Oracle Can Sell More Software If It Offers Cloud Infrastructure As A Service

| About: Oracle Corporation (ORCL)
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Even with all the excitement from the shift in personal computing to mobile and tablet, enterprise computing of business software, services and large-scale computing infrastructure still offers tech investors a bigger marketplace. With consumers less reliant on traditional PCs today for many daily computing tasks, personal computing applications have become increasingly simplified and multi-sourced. Countless individual apps are designed for various, routine computing tasks, making it difficult for a company to really dominate the business of personal-computing applications. This can complicate investment strategies for investors looking for consolidated technology plays.

In enterprise computing, however, product and service offerings seem to have been converging with increased use of concentrated data centers and cloud services by corporations and organizations, compared to the divergence in user applications in personal computing. This opposite transition in enterprise computing gives providers of business hardware and software the opportunities to assemble a collection of product and service offerings to strengthen their business positions. Any company's failure to catch up on this new trend in enterprise computing will likely result in its having outdated operations and fewer customers.

Oracle (NYSE:ORCL) is a classic example for better understanding the fundamentals of today's changing enterprising computing segment. For years, Oracle controlled the field of business management software by installing its database and other software onto companies' computers for software license fees. With the Web now playing a larger role in business communication and management, more companies are outsourcing their traditional in-house computing capability to providers of cloud-infrastructure-as-a-service, such as Microsoft's (NASDAQ:MSFT) Azure and Amazon (NASDAQ:AMZN) Web Services, and thus will rely less on their traditional way of purchasing business software from vendors like Oracle. As companies increasingly subscribe business software as a service over the cloud from new competitors like (NYSE:CRM), it's no longer only about the quality of the products for Oracle, but also about how Oracle can better deliver its products.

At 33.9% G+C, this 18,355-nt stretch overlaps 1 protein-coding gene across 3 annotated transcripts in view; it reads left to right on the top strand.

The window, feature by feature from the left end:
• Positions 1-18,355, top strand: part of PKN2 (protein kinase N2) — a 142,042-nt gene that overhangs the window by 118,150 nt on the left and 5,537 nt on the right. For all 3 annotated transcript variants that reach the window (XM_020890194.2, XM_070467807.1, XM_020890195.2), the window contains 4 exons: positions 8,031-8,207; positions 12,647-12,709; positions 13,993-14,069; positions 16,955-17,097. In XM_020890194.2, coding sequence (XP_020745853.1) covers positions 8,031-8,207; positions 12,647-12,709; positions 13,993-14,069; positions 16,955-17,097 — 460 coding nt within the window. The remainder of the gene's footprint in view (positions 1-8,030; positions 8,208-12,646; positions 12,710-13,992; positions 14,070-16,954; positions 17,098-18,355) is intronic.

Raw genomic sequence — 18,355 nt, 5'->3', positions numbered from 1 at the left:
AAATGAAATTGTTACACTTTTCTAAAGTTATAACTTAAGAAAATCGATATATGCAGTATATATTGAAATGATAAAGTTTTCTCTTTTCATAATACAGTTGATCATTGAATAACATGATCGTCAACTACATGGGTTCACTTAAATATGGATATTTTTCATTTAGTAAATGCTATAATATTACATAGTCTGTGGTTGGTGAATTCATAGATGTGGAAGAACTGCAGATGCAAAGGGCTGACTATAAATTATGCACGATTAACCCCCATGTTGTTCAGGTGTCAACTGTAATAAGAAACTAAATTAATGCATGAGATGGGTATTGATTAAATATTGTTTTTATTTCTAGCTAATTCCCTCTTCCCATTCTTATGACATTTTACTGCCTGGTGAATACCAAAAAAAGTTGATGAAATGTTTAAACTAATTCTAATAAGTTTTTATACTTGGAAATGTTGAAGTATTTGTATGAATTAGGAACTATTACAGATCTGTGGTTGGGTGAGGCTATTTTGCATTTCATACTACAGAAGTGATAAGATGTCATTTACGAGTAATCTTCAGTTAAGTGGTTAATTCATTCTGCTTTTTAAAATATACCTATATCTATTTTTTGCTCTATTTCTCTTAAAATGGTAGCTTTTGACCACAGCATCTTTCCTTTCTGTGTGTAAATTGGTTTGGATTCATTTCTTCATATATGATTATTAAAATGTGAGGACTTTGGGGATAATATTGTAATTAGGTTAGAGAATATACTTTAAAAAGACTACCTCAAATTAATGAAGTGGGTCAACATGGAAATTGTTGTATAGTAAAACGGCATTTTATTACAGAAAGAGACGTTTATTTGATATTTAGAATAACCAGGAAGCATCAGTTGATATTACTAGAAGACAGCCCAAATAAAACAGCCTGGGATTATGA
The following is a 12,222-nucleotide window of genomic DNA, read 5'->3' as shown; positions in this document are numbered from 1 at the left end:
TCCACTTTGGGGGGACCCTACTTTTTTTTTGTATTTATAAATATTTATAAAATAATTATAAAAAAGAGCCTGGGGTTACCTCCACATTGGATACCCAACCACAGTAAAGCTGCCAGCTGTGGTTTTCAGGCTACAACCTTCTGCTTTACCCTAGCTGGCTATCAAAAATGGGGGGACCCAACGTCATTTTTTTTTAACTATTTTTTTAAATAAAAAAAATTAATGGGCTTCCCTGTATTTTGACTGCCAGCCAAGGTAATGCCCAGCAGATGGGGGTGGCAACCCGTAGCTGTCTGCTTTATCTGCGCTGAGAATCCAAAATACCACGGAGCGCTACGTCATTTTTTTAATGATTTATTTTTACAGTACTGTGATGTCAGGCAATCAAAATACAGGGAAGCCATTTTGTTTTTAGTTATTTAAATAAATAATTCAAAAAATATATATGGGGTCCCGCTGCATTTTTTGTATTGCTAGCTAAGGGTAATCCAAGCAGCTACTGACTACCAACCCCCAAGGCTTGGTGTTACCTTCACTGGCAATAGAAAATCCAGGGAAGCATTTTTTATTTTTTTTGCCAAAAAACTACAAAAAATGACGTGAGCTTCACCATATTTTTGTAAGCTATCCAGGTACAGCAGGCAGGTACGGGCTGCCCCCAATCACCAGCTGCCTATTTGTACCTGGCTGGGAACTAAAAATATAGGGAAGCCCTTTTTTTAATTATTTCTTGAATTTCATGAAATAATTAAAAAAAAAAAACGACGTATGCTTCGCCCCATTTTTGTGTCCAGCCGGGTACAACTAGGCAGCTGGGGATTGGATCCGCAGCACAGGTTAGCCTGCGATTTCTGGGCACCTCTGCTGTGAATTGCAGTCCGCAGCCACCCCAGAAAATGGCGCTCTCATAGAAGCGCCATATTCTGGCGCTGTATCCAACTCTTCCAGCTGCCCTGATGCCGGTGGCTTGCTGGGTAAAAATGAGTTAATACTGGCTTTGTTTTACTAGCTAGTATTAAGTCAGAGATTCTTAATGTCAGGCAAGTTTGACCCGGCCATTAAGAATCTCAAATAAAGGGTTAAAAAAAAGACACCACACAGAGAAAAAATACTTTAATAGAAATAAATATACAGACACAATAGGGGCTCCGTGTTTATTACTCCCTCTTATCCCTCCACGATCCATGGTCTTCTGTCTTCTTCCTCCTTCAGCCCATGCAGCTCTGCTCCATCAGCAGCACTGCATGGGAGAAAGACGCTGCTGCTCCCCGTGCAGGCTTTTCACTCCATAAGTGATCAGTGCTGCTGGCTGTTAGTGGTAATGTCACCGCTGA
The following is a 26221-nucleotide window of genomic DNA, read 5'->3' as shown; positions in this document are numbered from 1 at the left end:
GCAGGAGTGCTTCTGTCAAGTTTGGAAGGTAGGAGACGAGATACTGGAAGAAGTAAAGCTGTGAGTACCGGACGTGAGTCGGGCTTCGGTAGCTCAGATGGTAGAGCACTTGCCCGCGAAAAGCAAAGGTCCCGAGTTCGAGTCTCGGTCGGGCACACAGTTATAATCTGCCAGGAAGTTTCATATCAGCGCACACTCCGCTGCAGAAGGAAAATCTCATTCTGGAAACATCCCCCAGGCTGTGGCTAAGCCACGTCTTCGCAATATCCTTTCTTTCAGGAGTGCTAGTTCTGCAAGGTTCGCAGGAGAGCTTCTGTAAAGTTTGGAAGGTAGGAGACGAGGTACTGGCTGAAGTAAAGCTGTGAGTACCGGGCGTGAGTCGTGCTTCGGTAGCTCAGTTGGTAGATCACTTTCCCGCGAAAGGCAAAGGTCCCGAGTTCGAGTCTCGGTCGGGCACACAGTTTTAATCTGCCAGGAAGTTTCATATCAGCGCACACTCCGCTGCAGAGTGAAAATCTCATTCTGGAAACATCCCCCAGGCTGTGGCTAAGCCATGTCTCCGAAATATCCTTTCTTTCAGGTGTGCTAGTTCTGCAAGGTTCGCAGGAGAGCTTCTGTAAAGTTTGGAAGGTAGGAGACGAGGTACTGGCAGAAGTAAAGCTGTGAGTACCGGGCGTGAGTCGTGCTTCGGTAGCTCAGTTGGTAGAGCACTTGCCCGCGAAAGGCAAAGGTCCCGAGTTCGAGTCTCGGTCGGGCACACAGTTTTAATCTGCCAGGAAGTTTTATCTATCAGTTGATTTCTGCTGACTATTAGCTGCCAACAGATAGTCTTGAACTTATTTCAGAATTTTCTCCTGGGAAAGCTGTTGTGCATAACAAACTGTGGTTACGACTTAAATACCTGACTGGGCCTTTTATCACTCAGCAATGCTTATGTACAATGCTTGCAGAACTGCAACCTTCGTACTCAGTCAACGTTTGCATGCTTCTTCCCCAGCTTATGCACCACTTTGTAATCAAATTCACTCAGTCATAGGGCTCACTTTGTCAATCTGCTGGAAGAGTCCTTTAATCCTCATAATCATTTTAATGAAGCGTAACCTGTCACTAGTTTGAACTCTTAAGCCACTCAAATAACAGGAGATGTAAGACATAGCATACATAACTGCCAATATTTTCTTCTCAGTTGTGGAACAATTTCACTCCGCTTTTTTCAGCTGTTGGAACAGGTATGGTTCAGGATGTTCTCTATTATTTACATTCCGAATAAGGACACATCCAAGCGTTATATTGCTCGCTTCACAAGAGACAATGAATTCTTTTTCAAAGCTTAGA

While Oracle is embracing the new business model of software-as-a- service, it has not built a network of its own cloud infrastructure to better deliver its software, relying instead on Microsoft's Azure and Amazon Web Services for certain access to its software. Oracle's limited cloud services benefit mostly the companies that still have certain degree of in-house computing capability. While this helps Oracle make up some of the losses from less software installation on clients' computers, it's not the solution for those clients that have turned their computing functions completely to cloud services such as those run by Microsoft's Azure and Amazon Web Services. To let those clients continue to use its software, Oracle has to partner with cloud services providers to make its software available on their cloud platforms, when Oracle doesn't have its own cloud infrastructure in place.

Elsewhere, IBM has acquired SoftLayer, a cloud-computing storage provider to prepare itself for better competing in the cloud-infrastructure business with notable players like Amazon, but also make it easier to deliver its service offerings to companies that prefer to have computing done on the cloud. Some years ago, Oracle also made a move into the enterprise computing hardware business by purchasing Sun Microsystems. But the intension then was to offer companies in-house computing servers, which now obviously is no longer a fitting business strategy. However, if Oracle could leverage its acquired hardware-making capability to build its own cloud platform to attract companies that prefer to outsource their computing functions, it should be able to once and for all solve the issue of how to continually get its software into the hands of corporate clients in today's changing enterprise computing environment.

Short of such a conviction by the company, Oracle stock probably will continue to go sideways as what it did in the last three years. While the company may be able to maintain its sales level or even manage some small increases, it unlikely will have a breakthrough performance if it leaves its cloud constraint unaddressed and lets it affect negatively the deliveries of its software to corporate users. However, investors will reward Oracle stock if the company can demonstrate the ability to fully adapt to the changing cloud environment in enterprise computing.

A quick comparison of the valuation between Oracle and stocks may serve as a taleteller about investor outlook on future enterprise computing. While Oracle stock trades at about three times its equity book value, the same ratio is over 13 for the stock of provides its software as a service solely over the Web and has had revenue growth on a consistent basis. Since Oracle still does certain software installation on clients' computers, it can only grow its business when it moves more towards offering services over the Web and then, may see increases in its stock price.

Disclosure: I have no positions in any stocks mentioned, and no plans to initiate any positions within the next 72 hours. I wrote this article myself, and it expresses my own opinions. I am not receiving compensation for it (other than from Seeking Alpha). I have no business relationship with any company whose stock is mentioned in this article.